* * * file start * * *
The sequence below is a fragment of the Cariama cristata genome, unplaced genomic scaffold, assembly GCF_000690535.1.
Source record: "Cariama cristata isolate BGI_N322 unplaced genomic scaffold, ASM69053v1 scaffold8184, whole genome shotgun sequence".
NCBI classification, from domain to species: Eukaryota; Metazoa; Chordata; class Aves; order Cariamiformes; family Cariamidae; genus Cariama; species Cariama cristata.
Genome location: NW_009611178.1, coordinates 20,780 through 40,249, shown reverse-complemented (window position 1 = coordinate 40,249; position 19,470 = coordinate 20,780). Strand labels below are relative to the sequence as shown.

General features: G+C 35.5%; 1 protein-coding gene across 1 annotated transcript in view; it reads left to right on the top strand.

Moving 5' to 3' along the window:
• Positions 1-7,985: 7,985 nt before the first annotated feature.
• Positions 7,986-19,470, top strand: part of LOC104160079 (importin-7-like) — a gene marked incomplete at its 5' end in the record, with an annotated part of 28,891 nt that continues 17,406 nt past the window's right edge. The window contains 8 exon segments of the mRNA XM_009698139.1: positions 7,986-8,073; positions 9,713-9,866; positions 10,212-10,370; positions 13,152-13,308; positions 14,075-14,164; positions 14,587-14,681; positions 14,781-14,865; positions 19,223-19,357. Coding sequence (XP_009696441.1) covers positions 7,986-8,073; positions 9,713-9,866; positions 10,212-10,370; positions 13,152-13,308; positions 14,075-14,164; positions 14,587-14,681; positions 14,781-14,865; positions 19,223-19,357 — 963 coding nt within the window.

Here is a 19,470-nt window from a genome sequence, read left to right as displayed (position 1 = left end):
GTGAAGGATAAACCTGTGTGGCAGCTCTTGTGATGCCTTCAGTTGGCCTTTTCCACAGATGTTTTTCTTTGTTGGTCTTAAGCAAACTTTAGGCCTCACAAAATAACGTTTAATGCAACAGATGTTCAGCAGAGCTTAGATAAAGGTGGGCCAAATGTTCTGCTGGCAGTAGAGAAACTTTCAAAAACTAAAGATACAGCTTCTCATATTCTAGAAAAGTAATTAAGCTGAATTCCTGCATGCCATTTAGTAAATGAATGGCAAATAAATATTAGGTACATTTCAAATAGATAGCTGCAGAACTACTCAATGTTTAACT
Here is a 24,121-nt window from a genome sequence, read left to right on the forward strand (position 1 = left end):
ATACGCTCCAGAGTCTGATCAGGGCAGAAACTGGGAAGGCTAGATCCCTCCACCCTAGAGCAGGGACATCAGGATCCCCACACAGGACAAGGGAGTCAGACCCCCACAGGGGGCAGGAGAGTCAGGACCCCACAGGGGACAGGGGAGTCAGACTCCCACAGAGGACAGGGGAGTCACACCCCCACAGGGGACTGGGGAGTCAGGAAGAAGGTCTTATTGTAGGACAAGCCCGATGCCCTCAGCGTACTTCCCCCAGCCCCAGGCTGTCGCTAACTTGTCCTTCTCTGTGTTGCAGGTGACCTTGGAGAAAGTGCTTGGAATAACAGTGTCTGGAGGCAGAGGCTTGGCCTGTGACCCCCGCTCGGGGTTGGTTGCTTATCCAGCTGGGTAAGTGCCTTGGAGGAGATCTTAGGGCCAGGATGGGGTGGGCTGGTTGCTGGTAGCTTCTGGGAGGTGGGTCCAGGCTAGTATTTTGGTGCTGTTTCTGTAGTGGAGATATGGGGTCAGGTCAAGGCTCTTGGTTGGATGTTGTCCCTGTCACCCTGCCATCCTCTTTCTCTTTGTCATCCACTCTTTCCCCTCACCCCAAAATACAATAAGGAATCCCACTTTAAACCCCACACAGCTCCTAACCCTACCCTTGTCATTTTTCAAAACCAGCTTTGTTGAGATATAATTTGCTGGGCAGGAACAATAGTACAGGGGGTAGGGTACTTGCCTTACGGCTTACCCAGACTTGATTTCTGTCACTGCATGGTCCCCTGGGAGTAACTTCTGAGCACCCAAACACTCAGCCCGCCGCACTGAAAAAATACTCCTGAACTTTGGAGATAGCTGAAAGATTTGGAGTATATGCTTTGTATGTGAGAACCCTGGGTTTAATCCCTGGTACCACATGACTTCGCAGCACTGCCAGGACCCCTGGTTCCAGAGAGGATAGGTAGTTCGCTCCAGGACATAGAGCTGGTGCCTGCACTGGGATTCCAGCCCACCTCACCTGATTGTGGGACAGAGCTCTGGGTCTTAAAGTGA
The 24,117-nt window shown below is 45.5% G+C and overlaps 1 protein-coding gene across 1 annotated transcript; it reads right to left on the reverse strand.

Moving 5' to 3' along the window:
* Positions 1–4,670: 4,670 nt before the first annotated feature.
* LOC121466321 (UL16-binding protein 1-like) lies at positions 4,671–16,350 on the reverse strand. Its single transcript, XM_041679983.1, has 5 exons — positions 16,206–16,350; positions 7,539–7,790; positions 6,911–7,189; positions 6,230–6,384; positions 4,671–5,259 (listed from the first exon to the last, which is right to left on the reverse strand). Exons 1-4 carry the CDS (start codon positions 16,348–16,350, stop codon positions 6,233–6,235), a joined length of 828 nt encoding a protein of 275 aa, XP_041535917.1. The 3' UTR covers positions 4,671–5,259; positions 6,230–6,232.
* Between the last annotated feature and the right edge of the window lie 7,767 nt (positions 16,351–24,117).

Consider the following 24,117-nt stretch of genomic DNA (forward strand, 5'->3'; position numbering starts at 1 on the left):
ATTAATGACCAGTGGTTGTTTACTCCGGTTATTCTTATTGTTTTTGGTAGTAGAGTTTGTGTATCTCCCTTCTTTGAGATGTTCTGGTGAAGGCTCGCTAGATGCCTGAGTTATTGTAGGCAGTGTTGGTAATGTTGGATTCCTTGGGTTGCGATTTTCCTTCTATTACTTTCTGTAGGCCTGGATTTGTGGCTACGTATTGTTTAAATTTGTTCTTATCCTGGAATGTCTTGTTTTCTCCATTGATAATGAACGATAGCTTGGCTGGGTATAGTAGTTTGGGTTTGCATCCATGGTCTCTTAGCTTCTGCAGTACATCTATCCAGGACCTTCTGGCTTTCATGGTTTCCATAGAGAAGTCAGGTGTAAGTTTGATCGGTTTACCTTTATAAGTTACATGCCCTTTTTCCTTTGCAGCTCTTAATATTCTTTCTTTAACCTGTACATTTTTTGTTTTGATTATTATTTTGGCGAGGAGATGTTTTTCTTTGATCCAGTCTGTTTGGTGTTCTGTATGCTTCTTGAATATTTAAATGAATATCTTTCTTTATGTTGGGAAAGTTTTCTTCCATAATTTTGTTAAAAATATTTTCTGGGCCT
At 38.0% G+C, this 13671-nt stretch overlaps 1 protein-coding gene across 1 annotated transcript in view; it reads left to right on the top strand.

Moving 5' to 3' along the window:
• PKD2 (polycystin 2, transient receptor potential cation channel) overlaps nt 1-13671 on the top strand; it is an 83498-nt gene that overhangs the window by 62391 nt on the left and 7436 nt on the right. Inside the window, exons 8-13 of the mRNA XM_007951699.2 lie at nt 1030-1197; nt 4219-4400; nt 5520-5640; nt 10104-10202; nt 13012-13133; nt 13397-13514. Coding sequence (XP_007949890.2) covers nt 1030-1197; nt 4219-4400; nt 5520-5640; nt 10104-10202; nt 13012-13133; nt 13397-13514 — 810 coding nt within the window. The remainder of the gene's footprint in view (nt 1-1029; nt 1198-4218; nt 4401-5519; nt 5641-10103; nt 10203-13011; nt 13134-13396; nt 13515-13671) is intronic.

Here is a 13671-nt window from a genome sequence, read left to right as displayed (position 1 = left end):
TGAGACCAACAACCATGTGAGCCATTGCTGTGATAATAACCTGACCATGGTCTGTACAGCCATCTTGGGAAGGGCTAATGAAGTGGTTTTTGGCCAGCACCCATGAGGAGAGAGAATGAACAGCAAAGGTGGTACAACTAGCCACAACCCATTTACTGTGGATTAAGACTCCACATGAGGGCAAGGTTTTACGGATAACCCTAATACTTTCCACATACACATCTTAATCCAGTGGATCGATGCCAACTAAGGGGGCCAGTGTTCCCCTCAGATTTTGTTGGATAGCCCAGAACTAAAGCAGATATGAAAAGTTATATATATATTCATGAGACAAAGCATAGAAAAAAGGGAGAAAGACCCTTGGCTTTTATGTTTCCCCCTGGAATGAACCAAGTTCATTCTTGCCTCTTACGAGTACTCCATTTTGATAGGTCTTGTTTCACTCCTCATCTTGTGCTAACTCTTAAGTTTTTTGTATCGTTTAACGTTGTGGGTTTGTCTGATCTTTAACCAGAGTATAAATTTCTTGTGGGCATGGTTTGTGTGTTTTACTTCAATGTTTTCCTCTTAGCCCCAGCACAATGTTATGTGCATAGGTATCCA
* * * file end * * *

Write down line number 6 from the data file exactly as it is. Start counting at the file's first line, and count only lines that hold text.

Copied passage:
Moving 5' to 3' along the window: